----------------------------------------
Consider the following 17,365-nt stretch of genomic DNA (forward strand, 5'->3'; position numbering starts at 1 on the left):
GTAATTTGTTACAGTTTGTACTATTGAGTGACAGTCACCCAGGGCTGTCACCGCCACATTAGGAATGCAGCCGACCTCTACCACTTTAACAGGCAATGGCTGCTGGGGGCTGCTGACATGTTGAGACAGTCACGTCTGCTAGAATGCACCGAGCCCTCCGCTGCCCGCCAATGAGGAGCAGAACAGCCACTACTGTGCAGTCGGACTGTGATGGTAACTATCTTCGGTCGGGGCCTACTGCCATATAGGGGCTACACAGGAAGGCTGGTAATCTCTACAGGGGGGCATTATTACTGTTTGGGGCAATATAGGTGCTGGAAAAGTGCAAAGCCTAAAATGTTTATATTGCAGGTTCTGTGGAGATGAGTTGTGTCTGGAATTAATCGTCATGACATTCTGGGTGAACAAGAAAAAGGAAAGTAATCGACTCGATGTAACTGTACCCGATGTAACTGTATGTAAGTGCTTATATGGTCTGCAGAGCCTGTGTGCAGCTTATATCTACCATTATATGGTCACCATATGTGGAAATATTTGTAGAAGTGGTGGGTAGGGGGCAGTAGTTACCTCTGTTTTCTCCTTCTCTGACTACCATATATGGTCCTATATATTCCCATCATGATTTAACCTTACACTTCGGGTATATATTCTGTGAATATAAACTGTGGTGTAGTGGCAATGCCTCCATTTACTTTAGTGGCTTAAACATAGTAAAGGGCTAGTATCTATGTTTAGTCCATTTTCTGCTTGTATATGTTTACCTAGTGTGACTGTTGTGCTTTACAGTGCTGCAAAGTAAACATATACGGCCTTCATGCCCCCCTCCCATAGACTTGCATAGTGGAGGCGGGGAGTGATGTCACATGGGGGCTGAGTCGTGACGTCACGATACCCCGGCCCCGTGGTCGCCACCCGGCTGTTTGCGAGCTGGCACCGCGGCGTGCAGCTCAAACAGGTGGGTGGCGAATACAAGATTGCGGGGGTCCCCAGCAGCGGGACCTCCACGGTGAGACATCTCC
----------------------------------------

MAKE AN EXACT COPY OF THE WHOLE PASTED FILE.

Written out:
Consider the following 17,365-nt stretch of genomic DNA (forward strand, 5'->3'; position numbering starts at 1 on the left):
GTAATTTGTTACAGTTTGTACTATTGAGTGACAGTCACCCAGGGCTGTCACCGCCACATTAGGAATGCAGCCGACCTCTACCACTTTAACAGGCAATGGCTGCTGGGGGCTGCTGACATGTTGAGACAGTCACGTCTGCTAGAATGCACCGAGCCCTCCGCTGCCCGCCAATGAGGAGCAGAACAGCCACTACTGTGCAGTCGGACTGTGATGGTAACTATCTTCGGTCGGGGCCTACTGCCATATAGGGGCTACACAGGAAGGCTGGTAATCTCTACAGGGGGGCATTATTACTGTTTGGGGCAATATAGGTGCTGGAAAAGTGCAAAGCCTAAAATGTTTATATTGCAGGTTCTGTGGAGATGAGTTGTGTCTGGAATTAATCGTCATGACATTCTGGGTGAACAAGAAAAAGGAAAGTAATCGACTCGATGTAACTGTACCCGATGTAACTGTATGTAAGTGCTTATATGGTCTGCAGAGCCTGTGTGCAGCTTATATCTACCATTATATGGTCACCATATGTGGAAATATTTGTAGAAGTGGTGGGTAGGGGGCAGTAGTTACCTCTGTTTTCTCCTTCTCTGACTACCATATATGGTCCTATATATTCCCATCATGATTTAACCTTACACTTCGGGTATATATTCTGTGAATATAAACTGTGGTGTAGTGGCAATGCCTCCATTTACTTTAGTGGCTTAAACATAGTAAAGGGCTAGTATCTATGTTTAGTCCATTTTCTGCTTGTATATGTTTACCTAGTGTGACTGTTGTGCTTTACAGTGCTGCAAAGTAAACATATACGGCCTTCATGCCCCCCTCCCATAGACTTGCATAGTGGAGGCGGGGAGTGATGTCACATGGGGGCTGAGTCGTGACGTCACGATACCCCGGCCCCGTGGTCGCCACCCGGCTGTTTGCGAGCTGGCACCGCGGCGTGCAGCTCAAACAGGTGGGTGGCGAATACAAGATTGCGGGGGTCCCCAGCAGCGGGACCTCCACGGTGAGACATCTCC